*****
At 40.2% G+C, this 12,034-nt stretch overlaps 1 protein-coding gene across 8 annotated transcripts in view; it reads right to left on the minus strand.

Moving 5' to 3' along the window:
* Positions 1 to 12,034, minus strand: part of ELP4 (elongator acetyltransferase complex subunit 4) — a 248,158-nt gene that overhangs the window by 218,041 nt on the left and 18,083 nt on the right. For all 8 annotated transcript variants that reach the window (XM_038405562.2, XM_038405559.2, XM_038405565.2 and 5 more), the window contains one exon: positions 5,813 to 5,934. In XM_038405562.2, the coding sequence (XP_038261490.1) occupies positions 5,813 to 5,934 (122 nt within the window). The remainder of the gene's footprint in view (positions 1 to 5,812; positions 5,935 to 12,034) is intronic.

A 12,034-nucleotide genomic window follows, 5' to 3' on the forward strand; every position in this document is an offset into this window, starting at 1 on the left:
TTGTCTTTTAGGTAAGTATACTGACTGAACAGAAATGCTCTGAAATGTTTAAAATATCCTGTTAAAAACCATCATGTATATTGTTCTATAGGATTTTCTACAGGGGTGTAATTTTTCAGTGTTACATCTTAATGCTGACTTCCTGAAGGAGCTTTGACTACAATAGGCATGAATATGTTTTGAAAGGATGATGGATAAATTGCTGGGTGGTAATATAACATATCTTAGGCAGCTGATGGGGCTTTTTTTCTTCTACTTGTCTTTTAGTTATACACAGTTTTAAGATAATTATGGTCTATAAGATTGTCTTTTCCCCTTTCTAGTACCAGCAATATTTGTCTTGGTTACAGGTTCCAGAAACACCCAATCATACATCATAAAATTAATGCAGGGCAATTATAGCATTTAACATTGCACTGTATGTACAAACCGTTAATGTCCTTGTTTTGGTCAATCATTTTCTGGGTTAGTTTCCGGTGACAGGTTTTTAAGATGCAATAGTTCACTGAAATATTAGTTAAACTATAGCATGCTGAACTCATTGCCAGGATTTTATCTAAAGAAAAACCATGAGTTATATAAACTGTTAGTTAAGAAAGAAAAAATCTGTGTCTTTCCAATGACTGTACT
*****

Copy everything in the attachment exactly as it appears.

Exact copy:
At 40.2% G+C, this 12,034-nt stretch overlaps 1 protein-coding gene across 8 annotated transcripts in view; it reads right to left on the minus strand.

Moving 5' to 3' along the window:
* Positions 1 to 12,034, minus strand: part of ELP4 (elongator acetyltransferase complex subunit 4) — a 248,158-nt gene that overhangs the window by 218,041 nt on the left and 18,083 nt on the right. For all 8 annotated transcript variants that reach the window (XM_038405562.2, XM_038405559.2, XM_038405565.2 and 5 more), the window contains one exon: positions 5,813 to 5,934. In XM_038405562.2, the coding sequence (XP_038261490.1) occupies positions 5,813 to 5,934 (122 nt within the window). The remainder of the gene's footprint in view (positions 1 to 5,812; positions 5,935 to 12,034) is intronic.

A 12,034-nucleotide genomic window follows, 5' to 3' on the forward strand; every position in this document is an offset into this window, starting at 1 on the left:
TTGTCTTTTAGGTAAGTATACTGACTGAACAGAAATGCTCTGAAATGTTTAAAATATCCTGTTAAAAACCATCATGTATATTGTTCTATAGGATTTTCTACAGGGGTGTAATTTTTCAGTGTTACATCTTAATGCTGACTTCCTGAAGGAGCTTTGACTACAATAGGCATGAATATGTTTTGAAAGGATGATGGATAAATTGCTGGGTGGTAATATAACATATCTTAGGCAGCTGATGGGGCTTTTTTTCTTCTACTTGTCTTTTAGTTATACACAGTTTTAAGATAATTATGGTCTATAAGATTGTCTTTTCCCCTTTCTAGTACCAGCAATATTTGTCTTGGTTACAGGTTCCAGAAACACCCAATCATACATCATAAAATTAATGCAGGGCAATTATAGCATTTAACATTGCACTGTATGTACAAACCGTTAATGTCCTTGTTTTGGTCAATCATTTTCTGGGTTAGTTTCCGGTGACAGGTTTTTAAGATGCAATAGTTCACTGAAATATTAGTTAAACTATAGCATGCTGAACTCATTGCCAGGATTTTATCTAAAGAAAAACCATGAGTTATATAAACTGTTAGTTAAGAAAGAAAAAATCTGTGTCTTTCCAATGACTGTACT